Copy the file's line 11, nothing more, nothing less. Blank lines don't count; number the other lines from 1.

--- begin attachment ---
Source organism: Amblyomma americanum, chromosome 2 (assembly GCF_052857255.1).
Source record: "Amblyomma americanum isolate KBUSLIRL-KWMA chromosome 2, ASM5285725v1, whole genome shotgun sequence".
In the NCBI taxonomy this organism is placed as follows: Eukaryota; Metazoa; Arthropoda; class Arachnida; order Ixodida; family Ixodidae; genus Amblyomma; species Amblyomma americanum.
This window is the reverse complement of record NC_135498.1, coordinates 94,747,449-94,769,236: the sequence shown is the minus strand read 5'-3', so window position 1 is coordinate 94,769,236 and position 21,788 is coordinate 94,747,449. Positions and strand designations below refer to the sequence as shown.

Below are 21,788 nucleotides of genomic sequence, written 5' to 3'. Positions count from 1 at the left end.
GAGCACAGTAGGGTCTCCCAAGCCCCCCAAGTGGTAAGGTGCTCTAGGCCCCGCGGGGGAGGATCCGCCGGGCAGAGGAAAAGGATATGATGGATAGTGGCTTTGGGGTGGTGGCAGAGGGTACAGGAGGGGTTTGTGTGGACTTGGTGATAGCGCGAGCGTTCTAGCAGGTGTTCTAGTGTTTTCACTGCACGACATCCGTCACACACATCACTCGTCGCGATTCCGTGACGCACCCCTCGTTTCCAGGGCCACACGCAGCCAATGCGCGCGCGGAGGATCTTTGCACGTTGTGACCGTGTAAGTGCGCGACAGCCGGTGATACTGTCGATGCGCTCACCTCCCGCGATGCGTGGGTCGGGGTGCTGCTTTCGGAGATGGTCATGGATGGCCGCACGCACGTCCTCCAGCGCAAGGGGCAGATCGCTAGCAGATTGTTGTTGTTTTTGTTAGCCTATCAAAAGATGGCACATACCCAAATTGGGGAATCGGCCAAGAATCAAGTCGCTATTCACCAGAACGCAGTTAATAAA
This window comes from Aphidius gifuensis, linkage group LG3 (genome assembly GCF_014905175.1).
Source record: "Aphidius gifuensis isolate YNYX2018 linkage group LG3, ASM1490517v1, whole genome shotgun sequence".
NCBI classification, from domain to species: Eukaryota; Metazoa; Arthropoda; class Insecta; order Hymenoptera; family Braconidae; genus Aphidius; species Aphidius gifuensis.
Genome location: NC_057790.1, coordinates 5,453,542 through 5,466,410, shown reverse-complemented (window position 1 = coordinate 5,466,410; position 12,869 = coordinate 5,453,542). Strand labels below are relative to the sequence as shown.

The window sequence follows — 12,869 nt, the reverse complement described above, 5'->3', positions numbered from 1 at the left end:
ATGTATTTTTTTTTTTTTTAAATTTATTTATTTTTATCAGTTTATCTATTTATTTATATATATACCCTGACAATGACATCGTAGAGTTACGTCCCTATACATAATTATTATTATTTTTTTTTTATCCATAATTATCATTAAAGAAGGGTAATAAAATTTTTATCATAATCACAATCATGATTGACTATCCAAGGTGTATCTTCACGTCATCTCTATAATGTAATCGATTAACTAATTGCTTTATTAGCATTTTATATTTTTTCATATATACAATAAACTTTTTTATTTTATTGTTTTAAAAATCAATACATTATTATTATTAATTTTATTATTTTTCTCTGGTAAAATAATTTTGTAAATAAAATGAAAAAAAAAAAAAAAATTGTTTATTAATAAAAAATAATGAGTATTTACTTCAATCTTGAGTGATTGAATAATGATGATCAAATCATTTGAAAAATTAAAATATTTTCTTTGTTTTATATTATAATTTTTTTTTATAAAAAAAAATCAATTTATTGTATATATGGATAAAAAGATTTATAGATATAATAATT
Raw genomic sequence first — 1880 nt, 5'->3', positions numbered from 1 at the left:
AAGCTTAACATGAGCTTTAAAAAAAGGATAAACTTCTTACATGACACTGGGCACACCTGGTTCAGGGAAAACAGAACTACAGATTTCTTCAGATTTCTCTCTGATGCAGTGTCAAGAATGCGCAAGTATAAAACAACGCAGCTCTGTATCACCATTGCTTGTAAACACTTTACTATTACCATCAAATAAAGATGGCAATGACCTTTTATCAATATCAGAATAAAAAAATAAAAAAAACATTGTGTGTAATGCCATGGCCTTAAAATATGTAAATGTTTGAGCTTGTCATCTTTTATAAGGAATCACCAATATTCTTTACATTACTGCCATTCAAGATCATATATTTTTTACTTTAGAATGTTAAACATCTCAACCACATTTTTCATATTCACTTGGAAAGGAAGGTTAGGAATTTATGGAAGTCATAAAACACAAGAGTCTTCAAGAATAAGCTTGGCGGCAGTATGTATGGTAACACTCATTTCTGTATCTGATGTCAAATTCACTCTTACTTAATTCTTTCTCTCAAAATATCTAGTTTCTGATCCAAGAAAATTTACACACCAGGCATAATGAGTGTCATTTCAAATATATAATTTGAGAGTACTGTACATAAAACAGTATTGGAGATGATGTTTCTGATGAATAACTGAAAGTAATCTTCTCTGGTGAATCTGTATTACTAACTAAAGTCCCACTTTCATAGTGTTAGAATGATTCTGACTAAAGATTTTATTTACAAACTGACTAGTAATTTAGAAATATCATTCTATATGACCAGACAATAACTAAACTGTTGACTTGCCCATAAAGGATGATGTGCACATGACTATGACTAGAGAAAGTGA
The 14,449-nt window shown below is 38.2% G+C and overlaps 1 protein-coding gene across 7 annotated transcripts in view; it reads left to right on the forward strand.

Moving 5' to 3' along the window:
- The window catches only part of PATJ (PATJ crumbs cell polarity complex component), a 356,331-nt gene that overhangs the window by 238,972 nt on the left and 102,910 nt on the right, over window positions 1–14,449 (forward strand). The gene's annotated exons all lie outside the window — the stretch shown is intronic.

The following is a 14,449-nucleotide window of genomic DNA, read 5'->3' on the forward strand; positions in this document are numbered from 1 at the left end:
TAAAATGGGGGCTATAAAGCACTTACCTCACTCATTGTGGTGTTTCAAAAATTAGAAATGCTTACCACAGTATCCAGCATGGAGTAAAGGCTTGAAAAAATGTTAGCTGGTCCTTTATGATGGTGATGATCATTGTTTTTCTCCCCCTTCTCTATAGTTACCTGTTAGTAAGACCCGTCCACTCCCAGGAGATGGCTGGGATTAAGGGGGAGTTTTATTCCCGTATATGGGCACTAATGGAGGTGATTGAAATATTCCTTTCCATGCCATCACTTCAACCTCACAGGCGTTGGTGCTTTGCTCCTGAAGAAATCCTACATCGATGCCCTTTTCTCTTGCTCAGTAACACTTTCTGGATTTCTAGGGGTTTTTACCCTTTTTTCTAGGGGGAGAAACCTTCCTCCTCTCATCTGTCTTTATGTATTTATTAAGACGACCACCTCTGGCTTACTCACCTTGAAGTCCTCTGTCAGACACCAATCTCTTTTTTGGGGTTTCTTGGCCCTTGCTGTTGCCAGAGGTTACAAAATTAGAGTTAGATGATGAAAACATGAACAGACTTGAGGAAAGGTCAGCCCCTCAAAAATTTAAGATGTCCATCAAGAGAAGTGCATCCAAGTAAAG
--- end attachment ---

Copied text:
The window sequence follows — 12,869 nt, the reverse complement described above, 5'->3', positions numbered from 1 at the left end: